Jerry McMorris, who was instrumental in getting an expansion team in Denver, died Tuesday following a long battle with pancreatic cancer. He was 71.
“It’s a very sad day for the Rockies and for his family,” Rockies owner Dick Monfort said.McMorris, who built NationsWay Transport from scratch, was one of the Rockies’ original investors and CEO of the team from 1993-2003. He sold the controlling interest of the club to the Monfort brothers in 2005.
“Jerry was a friend to me,” Todd Helton said. “He wasn’t just the owner of the team. He was a genuinely good guy, a kind-hearted man. He went out of his way to make me feel like Colorado was my home. He kind of defined what this state is about all about. He made me feel like I was a part of Colorado.”
Patrick Saunders has a full obituary up at the Denver Post.
The Mariners announced that the club claimed Kaleb Cowart off waivers from the Angels. Interestingly, the Mariners list Cowart as both an outfielder and a right-handed pitcher. Cowart has never pitched professionally, but the Mariners will try him as a two-way player next season, Ryan Divish of the Seattle Times reports. Cowart was a highly regarded pitcher in high school.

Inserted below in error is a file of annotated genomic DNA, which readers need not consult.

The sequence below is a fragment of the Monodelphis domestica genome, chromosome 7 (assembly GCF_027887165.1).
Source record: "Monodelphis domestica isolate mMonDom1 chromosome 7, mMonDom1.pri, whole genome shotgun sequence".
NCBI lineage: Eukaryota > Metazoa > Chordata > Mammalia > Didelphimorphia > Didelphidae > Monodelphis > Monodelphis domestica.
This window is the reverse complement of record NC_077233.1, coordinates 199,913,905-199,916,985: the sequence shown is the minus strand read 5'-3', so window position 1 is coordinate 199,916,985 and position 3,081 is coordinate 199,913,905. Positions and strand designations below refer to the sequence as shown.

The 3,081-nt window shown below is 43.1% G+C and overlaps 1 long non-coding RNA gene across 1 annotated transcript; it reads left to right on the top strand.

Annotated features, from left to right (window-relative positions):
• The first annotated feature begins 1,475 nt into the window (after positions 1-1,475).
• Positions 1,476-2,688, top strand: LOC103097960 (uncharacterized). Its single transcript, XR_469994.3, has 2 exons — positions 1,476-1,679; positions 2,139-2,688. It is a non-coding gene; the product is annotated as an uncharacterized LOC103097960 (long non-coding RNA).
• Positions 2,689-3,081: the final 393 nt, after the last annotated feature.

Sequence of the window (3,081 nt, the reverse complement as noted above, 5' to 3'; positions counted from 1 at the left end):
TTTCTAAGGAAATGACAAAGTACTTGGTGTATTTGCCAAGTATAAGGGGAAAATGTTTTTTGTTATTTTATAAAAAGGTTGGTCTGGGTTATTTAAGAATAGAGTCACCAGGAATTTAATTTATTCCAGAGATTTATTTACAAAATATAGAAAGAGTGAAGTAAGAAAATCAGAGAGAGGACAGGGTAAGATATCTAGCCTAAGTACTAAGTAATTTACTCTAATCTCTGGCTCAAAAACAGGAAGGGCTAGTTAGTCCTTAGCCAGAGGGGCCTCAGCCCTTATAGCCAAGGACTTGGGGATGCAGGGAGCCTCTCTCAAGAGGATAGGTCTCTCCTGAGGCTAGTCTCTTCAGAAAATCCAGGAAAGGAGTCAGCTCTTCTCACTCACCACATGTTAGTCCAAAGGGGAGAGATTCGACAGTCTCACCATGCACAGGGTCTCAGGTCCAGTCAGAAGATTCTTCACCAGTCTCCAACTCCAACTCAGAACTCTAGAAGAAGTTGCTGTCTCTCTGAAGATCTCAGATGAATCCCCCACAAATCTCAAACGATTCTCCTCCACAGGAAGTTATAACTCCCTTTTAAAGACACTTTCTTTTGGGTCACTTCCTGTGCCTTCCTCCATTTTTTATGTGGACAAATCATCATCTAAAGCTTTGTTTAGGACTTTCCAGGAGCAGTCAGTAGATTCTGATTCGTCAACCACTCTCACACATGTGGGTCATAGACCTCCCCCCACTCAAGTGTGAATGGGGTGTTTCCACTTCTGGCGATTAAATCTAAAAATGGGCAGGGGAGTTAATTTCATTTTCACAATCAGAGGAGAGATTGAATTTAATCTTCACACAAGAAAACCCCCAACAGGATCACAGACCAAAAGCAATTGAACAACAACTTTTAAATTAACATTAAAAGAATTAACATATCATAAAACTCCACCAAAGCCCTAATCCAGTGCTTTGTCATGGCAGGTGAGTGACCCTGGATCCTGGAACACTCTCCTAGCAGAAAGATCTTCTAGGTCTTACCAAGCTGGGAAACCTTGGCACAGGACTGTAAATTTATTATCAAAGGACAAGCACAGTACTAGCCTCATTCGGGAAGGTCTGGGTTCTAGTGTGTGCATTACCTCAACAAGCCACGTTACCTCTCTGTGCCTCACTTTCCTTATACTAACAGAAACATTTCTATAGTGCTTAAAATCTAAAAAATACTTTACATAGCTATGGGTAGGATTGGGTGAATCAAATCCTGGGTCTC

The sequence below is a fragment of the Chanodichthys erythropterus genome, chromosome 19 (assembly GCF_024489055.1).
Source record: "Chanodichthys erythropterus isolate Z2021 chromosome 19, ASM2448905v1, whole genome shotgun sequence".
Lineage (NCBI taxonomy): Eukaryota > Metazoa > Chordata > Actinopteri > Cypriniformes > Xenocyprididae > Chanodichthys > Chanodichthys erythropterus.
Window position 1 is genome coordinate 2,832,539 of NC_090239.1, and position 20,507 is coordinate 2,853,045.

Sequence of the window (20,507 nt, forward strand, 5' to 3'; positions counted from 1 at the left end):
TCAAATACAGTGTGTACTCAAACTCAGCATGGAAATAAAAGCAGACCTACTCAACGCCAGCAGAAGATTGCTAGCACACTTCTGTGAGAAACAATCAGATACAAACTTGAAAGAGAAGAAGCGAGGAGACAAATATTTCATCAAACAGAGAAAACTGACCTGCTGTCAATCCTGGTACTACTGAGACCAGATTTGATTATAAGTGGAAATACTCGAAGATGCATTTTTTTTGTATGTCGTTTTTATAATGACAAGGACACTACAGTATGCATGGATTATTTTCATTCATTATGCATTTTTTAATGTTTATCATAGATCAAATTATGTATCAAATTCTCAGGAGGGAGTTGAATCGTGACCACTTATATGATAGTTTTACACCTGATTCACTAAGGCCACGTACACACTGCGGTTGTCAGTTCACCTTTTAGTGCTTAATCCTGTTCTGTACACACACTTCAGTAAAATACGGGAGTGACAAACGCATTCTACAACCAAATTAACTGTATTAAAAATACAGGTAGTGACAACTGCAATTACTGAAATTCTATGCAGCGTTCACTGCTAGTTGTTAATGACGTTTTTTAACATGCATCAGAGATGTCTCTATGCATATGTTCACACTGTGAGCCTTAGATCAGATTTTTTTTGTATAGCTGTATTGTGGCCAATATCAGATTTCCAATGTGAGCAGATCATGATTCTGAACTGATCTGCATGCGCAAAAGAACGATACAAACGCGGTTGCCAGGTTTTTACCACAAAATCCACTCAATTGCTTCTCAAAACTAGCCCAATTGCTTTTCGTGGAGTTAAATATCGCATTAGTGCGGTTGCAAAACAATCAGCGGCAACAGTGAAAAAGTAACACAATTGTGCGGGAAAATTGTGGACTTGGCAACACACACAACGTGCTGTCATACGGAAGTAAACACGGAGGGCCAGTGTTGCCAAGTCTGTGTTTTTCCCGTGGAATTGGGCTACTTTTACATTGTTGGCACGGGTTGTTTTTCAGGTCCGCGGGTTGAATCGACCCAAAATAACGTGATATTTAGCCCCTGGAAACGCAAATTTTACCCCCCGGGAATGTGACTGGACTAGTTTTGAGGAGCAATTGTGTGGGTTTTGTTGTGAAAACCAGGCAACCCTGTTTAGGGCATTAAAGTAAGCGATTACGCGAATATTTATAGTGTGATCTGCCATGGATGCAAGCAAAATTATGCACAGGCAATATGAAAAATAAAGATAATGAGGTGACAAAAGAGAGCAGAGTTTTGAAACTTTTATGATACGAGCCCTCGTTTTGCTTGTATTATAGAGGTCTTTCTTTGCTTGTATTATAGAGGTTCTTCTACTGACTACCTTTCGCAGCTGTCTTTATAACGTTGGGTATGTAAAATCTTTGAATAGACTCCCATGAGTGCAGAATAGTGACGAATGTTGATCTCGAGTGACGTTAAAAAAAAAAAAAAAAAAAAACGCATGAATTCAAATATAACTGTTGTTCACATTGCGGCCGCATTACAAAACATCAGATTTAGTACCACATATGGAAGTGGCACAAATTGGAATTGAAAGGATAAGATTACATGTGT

Cowart, 26, has played all over the field, spending most of his time at third base and second base, but also logging a handful of innings at first base, shortstop, and left field. He hasn’t hit much at all, owning a career .177/.241/.293 triple-slash line across 380 plate appearances in the big leagues. It makes sense to try another angle.
Shohei Ohtani, of course, is helping to popularize the rebirth of the two-way player. In his first year in the majors after having played in Japan for five years, Ohtani won the AL Rookie of the Year Award by posting a .925 OPS in 367 plate appearances along with a 3.31 ERA over 10 starts. Don’t expect Cowart to hit those lofty numbers, but additional versatility could prolong his life in the majors.